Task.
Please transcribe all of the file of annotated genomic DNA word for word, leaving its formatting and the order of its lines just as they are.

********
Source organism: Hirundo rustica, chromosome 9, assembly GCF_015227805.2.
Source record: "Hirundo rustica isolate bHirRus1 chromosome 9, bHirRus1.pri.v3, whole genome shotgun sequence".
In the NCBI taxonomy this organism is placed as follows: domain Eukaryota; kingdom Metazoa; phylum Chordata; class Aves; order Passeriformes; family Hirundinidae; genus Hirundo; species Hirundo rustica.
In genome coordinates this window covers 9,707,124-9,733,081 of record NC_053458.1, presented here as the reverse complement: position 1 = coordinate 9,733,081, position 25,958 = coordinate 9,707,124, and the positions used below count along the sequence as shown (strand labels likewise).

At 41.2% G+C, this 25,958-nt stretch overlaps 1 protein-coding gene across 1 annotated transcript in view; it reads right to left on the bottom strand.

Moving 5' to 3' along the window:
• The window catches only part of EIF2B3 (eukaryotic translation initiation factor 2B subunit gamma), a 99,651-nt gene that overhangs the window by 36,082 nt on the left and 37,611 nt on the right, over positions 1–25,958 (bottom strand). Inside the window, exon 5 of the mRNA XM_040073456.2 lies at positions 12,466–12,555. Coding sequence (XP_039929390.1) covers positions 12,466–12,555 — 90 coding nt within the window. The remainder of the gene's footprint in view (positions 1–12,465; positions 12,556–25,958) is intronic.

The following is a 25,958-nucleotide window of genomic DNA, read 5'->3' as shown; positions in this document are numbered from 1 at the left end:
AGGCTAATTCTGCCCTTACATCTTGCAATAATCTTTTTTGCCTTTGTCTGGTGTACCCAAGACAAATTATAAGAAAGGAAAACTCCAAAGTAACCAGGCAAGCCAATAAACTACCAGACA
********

Source organism: Hirundo rustica, chromosome 9, assembly GCF_015227805.2.
Source record: "Hirundo rustica isolate bHirRus1 chromosome 9, bHirRus1.pri.v3, whole genome shotgun sequence".
In the NCBI taxonomy this organism is placed as follows: domain Eukaryota; kingdom Metazoa; phylum Chordata; class Aves; order Passeriformes; family Hirundinidae; genus Hirundo; species Hirundo rustica.
In genome coordinates this window covers 9,707,124-9,733,081 of record NC_053458.1, presented here as the reverse complement: position 1 = coordinate 9,733,081, position 25,958 = coordinate 9,707,124, and the positions used below count along the sequence as shown (strand labels likewise).

At 41.2% G+C, this 25,958-nt stretch overlaps 1 protein-coding gene across 1 annotated transcript in view; it reads right to left on the bottom strand.

Moving 5' to 3' along the window:
• The window catches only part of EIF2B3 (eukaryotic translation initiation factor 2B subunit gamma), a 99,651-nt gene that overhangs the window by 36,082 nt on the left and 37,611 nt on the right, over positions 1–25,958 (bottom strand). Inside the window, exon 5 of the mRNA XM_040073456.2 lies at positions 12,466–12,555. Coding sequence (XP_039929390.1) covers positions 12,466–12,555 — 90 coding nt within the window. The remainder of the gene's footprint in view (positions 1–12,465; positions 12,556–25,958) is intronic.

The following is a 25,958-nucleotide window of genomic DNA, read 5'->3' as shown; positions in this document are numbered from 1 at the left end:
AGGCTAATTCTGCCCTTACATCTTGCAATAATCTTTTTTGCCTTTGTCTGGTGTACCCAAGACAAATTATAAGAAAGGAAAACTCCAAAGTAACCAGGCAAGCCAATAAACTACCAGACA